Looking over the fence at networking
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Looking Over the Fence at Networking. Jennifer Rexford. Internet Success Leads to Ossification. Intellectual ossification Pressure for backwards compatibility with Internet Risks stifling innovative intellectual thinking Infrastructure ossification

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Looking Over the Fence at Networking

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Looking over the fence at networking

Looking Over the Fence at Networking

Jennifer Rexford

Internet success leads to ossification

Internet Success Leads to Ossification

  • Intellectual ossification

    • Pressure for backwards compatibility with Internet

    • Risks stifling innovative intellectual thinking

  • Infrastructure ossification

    • Limits on the ability to influence deployment

    • E.g., multicast, IPv6, QoS, and secure routing

  • System ossification

    • Shoe-horn solutions that increase system fragility

    • E.g., NATs and firewalls

A need to invigorate networking research

A Need to Invigorate Networking Research

  • Measurement

    • Understanding the Internet artifact

    • Better built-in measurement for the future

  • Modeling

    • Performance models faithful to Internet realities

    • X-ities like manageability, evolvability, security, …

  • Prototyping

    • Importance of creating disruptive technology

    • Emphasis on enabling new applications

Challenges of measurement

Challenges of Measurement

  • Extreme scale

    • Large number of routers, links, ASes, packets, …

  • Difficulty of identifying flows

    • End-to-end design

    • Statelessness of the IP datagram

    • Routing asymmetry

    • Multipath routing

  • Limitations on collection and sharing of data

    • User privacy

    • Confidentiality of business data

Measurement research line card support

Measurement Research: Line-Card Support

  • Efficient measurement to place in line cards

    • Online data collection at high speed

    • Ideally useful for many kinds of analysis

  • E.g., trajectory sampling

    • Sample based on a hash of packet contents

    • Sampled packets are sampled at each hop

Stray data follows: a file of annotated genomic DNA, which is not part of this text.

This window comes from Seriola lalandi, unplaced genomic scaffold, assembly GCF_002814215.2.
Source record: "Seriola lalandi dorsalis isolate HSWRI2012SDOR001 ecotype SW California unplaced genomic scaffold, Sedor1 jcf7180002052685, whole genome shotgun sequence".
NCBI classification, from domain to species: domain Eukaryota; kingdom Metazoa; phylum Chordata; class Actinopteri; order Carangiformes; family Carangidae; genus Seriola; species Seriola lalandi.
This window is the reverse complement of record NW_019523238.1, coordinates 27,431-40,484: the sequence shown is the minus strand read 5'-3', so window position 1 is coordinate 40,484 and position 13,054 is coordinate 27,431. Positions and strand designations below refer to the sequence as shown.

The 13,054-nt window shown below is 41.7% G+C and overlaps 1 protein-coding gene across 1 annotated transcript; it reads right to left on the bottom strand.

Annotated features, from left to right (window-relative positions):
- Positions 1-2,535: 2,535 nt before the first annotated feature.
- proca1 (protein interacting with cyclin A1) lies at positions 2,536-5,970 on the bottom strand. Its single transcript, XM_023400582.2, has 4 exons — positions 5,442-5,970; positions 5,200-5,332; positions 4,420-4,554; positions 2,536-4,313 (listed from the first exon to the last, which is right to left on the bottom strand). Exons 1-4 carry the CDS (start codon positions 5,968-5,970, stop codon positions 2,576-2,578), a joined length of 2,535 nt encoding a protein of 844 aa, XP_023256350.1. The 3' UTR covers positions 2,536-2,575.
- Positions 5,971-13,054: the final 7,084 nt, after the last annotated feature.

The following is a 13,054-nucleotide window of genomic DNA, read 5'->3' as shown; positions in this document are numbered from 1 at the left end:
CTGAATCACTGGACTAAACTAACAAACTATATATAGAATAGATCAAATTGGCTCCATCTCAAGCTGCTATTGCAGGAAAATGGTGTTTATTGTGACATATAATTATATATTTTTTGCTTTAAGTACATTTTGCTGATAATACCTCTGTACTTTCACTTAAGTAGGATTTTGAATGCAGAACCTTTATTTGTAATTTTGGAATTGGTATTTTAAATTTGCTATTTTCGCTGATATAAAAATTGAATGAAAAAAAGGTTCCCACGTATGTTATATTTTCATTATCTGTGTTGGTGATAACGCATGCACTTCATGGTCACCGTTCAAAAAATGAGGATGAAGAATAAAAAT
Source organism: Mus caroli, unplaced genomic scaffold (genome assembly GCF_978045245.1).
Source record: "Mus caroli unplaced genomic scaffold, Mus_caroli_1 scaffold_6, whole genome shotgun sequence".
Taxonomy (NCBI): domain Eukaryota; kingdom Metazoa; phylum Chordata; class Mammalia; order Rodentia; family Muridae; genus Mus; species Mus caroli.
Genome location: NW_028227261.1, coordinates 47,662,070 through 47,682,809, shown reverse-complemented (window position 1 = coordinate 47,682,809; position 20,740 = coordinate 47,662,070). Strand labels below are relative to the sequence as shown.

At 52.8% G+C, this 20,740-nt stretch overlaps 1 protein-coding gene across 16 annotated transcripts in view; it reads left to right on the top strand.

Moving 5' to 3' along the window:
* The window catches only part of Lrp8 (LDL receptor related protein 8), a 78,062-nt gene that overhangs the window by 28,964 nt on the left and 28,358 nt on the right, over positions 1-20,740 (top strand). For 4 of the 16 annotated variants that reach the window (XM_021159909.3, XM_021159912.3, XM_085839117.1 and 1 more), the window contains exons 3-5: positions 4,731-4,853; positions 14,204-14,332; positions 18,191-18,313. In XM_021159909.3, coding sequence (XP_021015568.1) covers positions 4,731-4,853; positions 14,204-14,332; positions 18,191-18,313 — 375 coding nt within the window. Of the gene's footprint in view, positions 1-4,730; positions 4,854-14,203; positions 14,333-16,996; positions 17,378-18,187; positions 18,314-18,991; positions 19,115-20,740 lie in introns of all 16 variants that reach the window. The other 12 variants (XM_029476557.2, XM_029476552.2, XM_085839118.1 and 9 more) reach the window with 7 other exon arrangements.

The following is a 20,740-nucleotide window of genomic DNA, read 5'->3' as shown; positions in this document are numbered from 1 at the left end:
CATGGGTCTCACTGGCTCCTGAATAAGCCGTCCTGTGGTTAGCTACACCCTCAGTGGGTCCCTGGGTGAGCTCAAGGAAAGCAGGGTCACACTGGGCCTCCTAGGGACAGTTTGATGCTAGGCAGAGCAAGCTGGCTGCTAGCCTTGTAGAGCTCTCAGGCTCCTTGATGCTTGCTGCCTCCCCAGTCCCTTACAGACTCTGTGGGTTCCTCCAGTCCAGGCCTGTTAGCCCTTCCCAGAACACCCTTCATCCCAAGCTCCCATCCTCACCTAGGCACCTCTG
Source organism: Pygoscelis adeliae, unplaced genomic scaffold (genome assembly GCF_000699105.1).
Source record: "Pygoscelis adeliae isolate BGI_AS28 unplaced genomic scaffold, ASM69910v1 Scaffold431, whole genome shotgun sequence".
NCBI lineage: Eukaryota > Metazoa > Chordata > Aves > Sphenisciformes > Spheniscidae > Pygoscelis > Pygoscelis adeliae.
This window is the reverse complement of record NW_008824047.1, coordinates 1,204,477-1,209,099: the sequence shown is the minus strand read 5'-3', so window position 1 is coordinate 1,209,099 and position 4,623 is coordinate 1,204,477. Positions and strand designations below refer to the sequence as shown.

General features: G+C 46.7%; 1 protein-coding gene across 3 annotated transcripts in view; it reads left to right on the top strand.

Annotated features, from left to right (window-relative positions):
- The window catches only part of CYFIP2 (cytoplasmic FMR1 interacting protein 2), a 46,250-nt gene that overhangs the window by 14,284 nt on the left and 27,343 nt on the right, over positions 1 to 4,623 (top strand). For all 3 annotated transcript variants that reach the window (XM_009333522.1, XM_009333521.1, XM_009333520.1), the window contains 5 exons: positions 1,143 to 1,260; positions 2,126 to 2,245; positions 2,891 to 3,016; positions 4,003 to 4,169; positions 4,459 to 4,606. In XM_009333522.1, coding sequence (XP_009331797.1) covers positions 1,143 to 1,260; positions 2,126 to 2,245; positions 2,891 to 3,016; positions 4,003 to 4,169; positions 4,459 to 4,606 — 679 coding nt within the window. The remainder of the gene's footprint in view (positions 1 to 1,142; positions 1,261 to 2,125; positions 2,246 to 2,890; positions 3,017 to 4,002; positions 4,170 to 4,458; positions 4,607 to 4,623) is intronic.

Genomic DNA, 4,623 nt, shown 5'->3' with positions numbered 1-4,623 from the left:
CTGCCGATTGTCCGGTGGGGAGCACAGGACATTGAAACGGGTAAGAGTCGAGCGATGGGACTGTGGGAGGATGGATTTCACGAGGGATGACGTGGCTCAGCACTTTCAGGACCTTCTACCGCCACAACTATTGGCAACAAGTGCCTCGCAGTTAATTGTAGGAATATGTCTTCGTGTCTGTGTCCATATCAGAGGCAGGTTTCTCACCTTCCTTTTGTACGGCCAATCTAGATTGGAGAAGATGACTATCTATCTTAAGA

• E.g., psamp activity at the IETF

    • Parallel banks of filter, sample, and record

  • E.g., deep packet inspection

    • Algorithms for identifying patterns in packets

    • Useful for detecting worms, viruses, etc.

Measurement research tomography

Measurement Research: Tomography

  • Inference based on limited measurements

    • Inverse problems that are often underconstrained

  • E.g., AS relationships (e.g., Gao paper)

    • Given collection of AS paths

    • Infer business relationship between AS pairs

  • E.g., traffic matrix

    • Given link load statistics and routing configuration

    • Infer offered load between ingress-egress pairs

  • E.g., link performance statistics

    • Given path-level measurements (e.g., loss, delay)

    • Infer the performance of the individual links

Measurement research anomaly detection

Measurement Research: Anomaly Detection

  • Mining large, heterogeneous, distributed data

    • To detect and diagnose anomalies, in real time

    • Flash crowd, DDoS attack, worm, failure, …

  • Applying a variety of analysis techniques

    • Statistics (e.g., Fourier, Wavelets, PCA)

    • AI (e.g., Machine Learning)

    • Algorithms (e.g., sketches, streaming algorithms)

  • To a variety of kinds of data

    • Per link: packet or flow traces

    • Per path: delay, loss, or throughput

    • Network-wide: link matrix or traffic matrix

Measurement research privacy confidentiality

Measurement Research: Privacy & Confidentiality

  • Preserving privacy and confidentiality

    • Respect user privacy and business confidentiality

    • While still producing useful analysis results

  • E.g., anonymization of the data

    • Anonymization of multi-dimensional data

    • While still preserving associations across data